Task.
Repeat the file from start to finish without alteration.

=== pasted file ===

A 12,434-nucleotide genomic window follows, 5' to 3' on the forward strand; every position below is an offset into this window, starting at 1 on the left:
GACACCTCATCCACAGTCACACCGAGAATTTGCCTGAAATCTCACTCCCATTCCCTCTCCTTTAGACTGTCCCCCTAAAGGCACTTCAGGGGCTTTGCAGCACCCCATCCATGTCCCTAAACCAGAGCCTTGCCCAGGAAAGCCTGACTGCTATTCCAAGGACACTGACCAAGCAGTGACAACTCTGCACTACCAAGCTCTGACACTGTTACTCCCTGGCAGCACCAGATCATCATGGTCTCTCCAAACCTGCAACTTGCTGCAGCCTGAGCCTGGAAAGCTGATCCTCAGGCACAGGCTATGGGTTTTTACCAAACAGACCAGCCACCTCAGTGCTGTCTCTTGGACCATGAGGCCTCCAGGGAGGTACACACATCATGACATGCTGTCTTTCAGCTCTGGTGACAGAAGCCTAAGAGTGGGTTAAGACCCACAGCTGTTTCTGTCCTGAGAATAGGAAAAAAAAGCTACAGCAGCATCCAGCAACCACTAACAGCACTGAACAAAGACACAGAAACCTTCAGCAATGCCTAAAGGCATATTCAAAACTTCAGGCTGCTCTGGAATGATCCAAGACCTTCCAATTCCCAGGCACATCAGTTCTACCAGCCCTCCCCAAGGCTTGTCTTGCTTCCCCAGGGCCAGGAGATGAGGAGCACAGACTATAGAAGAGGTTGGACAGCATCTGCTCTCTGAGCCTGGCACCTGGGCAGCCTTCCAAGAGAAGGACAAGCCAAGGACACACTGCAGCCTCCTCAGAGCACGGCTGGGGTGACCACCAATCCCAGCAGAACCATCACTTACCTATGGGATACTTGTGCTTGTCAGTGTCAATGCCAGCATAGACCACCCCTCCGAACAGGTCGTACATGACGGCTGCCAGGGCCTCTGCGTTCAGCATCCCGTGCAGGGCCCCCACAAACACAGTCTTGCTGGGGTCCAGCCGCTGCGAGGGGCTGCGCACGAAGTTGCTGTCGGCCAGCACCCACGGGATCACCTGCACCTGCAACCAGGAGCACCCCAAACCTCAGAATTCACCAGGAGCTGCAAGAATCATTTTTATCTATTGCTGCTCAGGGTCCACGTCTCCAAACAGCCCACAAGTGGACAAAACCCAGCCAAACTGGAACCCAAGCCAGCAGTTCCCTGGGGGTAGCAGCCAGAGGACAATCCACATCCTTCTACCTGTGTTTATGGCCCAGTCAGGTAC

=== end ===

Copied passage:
A 12,434-nucleotide genomic window follows, 5' to 3' on the forward strand; every position below is an offset into this window, starting at 1 on the left:
GACACCTCATCCACAGTCACACCGAGAATTTGCCTGAAATCTCACTCCCATTCCCTCTCCTTTAGACTGTCCCCCTAAAGGCACTTCAGGGGCTTTGCAGCACCCCATCCATGTCCCTAAACCAGAGCCTTGCCCAGGAAAGCCTGACTGCTATTCCAAGGACACTGACCAAGCAGTGACAACTCTGCACTACCAAGCTCTGACACTGTTACTCCCTGGCAGCACCAGATCATCATGGTCTCTCCAAACCTGCAACTTGCTGCAGCCTGAGCCTGGAAAGCTGATCCTCAGGCACAGGCTATGGGTTTTTACCAAACAGACCAGCCACCTCAGTGCTGTCTCTTGGACCATGAGGCCTCCAGGGAGGTACACACATCATGACATGCTGTCTTTCAGCTCTGGTGACAGAAGCCTAAGAGTGGGTTAAGACCCACAGCTGTTTCTGTCCTGAGAATAGGAAAAAAAAGCTACAGCAGCATCCAGCAACCACTAACAGCACTGAACAAAGACACAGAAACCTTCAGCAATGCCTAAAGGCATATTCAAAACTTCAGGCTGCTCTGGAATGATCCAAGACCTTCCAATTCCCAGGCACATCAGTTCTACCAGCCCTCCCCAAGGCTTGTCTTGCTTCCCCAGGGCCAGGAGATGAGGAGCACAGACTATAGAAGAGGTTGGACAGCATCTGCTCTCTGAGCCTGGCACCTGGGCAGCCTTCCAAGAGAAGGACAAGCCAAGGACACACTGCAGCCTCCTCAGAGCACGGCTGGGGTGACCACCAATCCCAGCAGAACCATCACTTACCTATGGGATACTTGTGCTTGTCAGTGTCAATGCCAGCATAGACCACCCCTCCGAACAGGTCGTACATGACGGCTGCCAGGGCCTCTGCGTTCAGCATCCCGTGCAGGGCCCCCACAAACACAGTCTTGCTGGGGTCCAGCCGCTGCGAGGGGCTGCGCACGAAGTTGCTGTCGGCCAGCACCCACGGGATCACCTGCACCTGCAACCAGGAGCACCCCAAACCTCAGAATTCACCAGGAGCTGCAAGAATCATTTTTATCTATTGCTGCTCAGGGTCCACGTCTCCAAACAGCCCACAAGTGGACAAAACCCAGCCAAACTGGAACCCAAGCCAGCAGTTCCCTGGGGGTAGCAGCCAGAGGACAATCCACATCCTTCTACCTGTGTTTATGGCCCAGTCAGGTAC